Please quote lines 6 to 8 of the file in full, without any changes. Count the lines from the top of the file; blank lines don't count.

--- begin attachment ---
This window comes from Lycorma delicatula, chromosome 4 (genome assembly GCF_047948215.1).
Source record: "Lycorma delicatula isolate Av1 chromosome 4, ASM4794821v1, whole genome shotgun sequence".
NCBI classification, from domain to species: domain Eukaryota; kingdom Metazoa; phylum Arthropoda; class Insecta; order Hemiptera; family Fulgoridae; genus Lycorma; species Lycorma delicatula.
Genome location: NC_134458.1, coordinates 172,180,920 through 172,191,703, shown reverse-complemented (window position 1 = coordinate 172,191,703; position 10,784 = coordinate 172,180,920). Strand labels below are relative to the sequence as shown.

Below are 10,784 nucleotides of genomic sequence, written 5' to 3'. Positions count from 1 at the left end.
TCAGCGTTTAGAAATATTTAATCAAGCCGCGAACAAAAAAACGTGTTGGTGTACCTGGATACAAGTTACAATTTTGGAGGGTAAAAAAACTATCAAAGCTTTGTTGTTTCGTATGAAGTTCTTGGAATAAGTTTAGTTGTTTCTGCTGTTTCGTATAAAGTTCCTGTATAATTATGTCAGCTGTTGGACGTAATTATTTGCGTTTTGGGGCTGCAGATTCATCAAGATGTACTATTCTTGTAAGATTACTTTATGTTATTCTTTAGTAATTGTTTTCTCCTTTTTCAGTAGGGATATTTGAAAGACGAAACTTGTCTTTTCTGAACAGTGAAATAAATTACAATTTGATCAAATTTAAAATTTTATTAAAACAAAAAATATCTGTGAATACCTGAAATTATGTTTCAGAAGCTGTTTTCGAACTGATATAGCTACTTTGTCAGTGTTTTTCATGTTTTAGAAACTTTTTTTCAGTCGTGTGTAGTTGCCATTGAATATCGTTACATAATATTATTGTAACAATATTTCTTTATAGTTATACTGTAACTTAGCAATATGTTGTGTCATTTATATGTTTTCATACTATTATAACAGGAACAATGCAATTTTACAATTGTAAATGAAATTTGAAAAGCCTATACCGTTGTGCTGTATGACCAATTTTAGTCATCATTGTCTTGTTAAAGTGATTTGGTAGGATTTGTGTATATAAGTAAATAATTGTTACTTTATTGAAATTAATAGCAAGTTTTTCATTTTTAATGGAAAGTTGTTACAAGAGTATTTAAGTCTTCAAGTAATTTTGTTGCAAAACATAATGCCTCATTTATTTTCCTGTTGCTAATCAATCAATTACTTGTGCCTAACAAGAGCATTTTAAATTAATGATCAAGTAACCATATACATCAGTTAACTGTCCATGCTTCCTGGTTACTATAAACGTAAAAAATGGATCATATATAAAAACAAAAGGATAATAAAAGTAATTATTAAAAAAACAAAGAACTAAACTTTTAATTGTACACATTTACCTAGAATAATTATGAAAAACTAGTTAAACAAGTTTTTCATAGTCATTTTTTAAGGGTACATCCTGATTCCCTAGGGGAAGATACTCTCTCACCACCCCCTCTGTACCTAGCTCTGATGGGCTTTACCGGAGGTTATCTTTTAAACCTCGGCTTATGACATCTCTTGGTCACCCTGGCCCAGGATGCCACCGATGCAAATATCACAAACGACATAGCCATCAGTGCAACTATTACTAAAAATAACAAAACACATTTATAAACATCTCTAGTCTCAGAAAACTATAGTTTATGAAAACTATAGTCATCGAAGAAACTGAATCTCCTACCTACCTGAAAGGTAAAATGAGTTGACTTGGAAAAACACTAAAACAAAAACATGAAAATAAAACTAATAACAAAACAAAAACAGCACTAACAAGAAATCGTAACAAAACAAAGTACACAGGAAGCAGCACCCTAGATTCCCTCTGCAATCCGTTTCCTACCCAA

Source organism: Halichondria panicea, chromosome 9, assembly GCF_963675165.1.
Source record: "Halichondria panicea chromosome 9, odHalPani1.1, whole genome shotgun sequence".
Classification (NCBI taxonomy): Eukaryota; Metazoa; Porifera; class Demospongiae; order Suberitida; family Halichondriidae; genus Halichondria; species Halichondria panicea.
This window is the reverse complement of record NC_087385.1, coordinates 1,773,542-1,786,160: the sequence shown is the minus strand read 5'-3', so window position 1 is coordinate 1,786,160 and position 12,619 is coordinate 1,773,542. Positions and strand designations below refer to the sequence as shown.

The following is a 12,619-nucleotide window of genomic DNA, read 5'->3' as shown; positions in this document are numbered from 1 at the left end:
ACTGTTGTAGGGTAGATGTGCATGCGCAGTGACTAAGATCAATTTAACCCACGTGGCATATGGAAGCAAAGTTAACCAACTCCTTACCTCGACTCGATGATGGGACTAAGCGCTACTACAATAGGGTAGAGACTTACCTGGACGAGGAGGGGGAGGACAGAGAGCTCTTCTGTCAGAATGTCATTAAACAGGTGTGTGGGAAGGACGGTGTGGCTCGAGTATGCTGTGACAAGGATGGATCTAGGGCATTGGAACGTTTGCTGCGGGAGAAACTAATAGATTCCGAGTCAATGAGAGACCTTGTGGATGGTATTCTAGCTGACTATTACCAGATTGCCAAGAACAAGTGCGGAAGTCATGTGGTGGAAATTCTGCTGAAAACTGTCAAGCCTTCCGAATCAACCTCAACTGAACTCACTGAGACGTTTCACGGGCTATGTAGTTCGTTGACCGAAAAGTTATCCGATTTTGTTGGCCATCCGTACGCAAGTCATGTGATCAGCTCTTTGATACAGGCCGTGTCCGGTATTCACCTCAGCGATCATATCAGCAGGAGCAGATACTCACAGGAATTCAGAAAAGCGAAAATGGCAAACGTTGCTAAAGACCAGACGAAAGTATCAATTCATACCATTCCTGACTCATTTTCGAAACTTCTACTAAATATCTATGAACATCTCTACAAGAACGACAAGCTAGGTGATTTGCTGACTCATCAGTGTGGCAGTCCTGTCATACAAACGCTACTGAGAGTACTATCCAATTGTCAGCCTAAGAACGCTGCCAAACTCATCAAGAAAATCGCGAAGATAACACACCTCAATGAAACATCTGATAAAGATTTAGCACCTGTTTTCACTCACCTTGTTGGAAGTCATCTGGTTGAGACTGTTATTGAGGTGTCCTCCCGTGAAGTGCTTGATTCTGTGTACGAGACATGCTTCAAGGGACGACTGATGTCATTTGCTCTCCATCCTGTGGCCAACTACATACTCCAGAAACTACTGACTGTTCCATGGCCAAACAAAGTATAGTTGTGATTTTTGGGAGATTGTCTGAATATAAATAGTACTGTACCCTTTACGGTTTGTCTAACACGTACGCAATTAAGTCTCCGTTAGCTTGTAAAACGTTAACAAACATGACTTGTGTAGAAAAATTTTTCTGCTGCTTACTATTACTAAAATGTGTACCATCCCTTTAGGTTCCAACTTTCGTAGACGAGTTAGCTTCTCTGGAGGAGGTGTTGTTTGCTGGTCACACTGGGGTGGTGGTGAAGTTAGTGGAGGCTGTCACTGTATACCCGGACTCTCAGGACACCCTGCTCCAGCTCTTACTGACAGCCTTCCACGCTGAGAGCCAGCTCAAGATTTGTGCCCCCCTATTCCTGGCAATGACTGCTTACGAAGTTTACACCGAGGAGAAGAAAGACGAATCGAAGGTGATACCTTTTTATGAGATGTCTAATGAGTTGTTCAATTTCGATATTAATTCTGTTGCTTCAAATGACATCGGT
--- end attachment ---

TCAGCGTTTAGAAATATTTAATCAAGCCGCGAACAAAAAAACGTGTTGGTGTACCTGGATACAAGTTACAATTTTGGAGGGTAAAAAAACTATCAAAGCTTTGTTGTTTCGTATGAAGTTCTTGGAATAAGTTTAGTTGTTTCTGCTGTTTCGTATAAAGTTCCTGTATAATTATGTCAGCTGTTGGACGTAATTATTTGCGTTTTGGGGCTGCAGATTCATCAAGATGTACTATTCTTGTAAGATTACTTTATGTTATTCTTTAGTAATTGTTTTCTCCTTTTTCAGTAGGGATATTTGAAAGACGAAACTTGTCTTTTCTGAACAGTGAAATAAATTACAATTTGATCAAATTTAAAATTTTATTAAAACAAAAAATATCTGTGAATACCTGAAATTATGTTTCAGAAGCTGTTTTCGAACTGATATAGCTACTTTGTCAGTGTTTTTCATGTTTTAGAAACTTTTTTTCAGTCGTGTGTAGTTGCCATTGAATATCGTTACATAATATTATTGTAACAATATTTCTTTATAGTTATACTGTAACTTAGCAATATGTTGTGTCATTTATATGTTTTCATACTATTATAACAGGAACAATGCAATTTTACAATTGTAAATGAAATTTGAAAAGCCTATACCGTTGTGCTGTATGACCAATTTTAGTCATCATTGTCTTGTTAAAGTGATTTGGTAGGATTTGTGTATATAAGTAAATAATTGTTACTTTATTGAAATTAATAGCAAGTTTTTCATTTTTAATGGAAAGTTGTTACAAGAGTATTTAAGTCTTCAAGTAATTTTGTTGCAAAACATAATGCCTCATTTATTTTCCTGTTGCTAATCAATCAATTACTTGTGCCTAACAAGAGCATTTTAAATTAATGATCAAGTAACCATATACATCAGTTAACTGTCCATGCTTCCTGGTTACTATAAACGTAAAAAATGGATCATATATAAAAACAAAAGGATAATAAAAGTAATTATTAAAAAAACAAAGAACTAAACTTTTAATTGTACACATTTACCTAGAATAATTATGAAAAACTAGTTAAACAAGTTTTTCATAGTCATTTTTTAAGGGTACATCCTGATTCCCTAGGGGAAGATACTCTCTCACCACCCCCTCTGTACCTAGCTCTGATGGGCTTTACCGGAGGTTATCTTTTAAACCTCGGCTTATGACATCTCTTGGTCACCCTGGCCCAGGATGCCACCGATGCAAATATCACAAACGACATAGCCATCAGTGCAACTATTACTAAAAATAACAAAACACATTTATAAACATCTCTAGTCTCAGAAAACTATAGTTTATGAAAACTATAGTCATCGAAGAAACTGAATCTCCTACCTACCTGAAAGGTAAAATGAGTTGACTTGGAAAAACACTAAAACAAAAACATGAAAATAAAACTAATAACAAAACAAAAACAGCACTAACAAGAAATCGTAACAAAACAAAGTACACAGGAAGCAGCACCCTAGATTCCCTCTGCAATCCGTTTCCTACCCAA

Source organism: Halichondria panicea, chromosome 9, assembly GCF_963675165.1.
Source record: "Halichondria panicea chromosome 9, odHalPani1.1, whole genome shotgun sequence".